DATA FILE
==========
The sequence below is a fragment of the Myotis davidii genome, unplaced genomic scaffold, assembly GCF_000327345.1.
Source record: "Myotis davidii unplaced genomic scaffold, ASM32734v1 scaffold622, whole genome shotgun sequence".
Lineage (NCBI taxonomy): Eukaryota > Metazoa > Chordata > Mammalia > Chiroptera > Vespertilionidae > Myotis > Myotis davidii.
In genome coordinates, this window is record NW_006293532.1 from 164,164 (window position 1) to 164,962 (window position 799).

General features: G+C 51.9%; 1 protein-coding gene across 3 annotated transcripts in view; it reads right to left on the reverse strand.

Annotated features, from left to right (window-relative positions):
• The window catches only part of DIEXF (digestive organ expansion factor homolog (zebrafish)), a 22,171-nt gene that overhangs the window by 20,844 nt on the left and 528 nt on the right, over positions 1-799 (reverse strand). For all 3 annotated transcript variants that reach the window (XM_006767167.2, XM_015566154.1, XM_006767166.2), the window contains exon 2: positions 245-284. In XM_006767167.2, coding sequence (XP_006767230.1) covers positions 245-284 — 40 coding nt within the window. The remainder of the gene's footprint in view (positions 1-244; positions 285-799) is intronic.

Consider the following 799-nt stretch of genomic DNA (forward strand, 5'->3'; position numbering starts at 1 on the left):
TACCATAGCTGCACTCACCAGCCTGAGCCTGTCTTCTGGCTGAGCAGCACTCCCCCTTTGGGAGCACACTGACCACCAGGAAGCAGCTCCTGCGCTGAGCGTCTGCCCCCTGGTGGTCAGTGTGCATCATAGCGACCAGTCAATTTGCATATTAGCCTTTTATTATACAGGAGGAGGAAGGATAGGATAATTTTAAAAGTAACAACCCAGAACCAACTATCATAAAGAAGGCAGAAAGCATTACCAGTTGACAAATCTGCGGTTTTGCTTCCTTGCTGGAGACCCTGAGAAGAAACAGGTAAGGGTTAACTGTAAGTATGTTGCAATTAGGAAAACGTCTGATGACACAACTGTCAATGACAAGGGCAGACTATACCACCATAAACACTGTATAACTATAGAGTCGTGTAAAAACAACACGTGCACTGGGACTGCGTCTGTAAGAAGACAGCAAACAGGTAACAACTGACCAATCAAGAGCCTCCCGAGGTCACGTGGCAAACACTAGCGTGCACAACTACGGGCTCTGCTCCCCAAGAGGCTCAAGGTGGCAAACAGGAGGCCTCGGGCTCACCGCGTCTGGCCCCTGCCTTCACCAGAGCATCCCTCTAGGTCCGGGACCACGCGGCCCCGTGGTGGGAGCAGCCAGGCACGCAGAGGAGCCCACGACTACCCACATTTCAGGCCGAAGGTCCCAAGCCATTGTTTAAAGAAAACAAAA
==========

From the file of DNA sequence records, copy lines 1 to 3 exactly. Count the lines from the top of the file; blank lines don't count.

The sequence below is a fragment of the Myotis davidii genome, unplaced genomic scaffold, assembly GCF_000327345.1.
Source record: "Myotis davidii unplaced genomic scaffold, ASM32734v1 scaffold622, whole genome shotgun sequence".
Lineage (NCBI taxonomy): Eukaryota > Metazoa > Chordata > Mammalia > Chiroptera > Vespertilionidae > Myotis > Myotis davidii.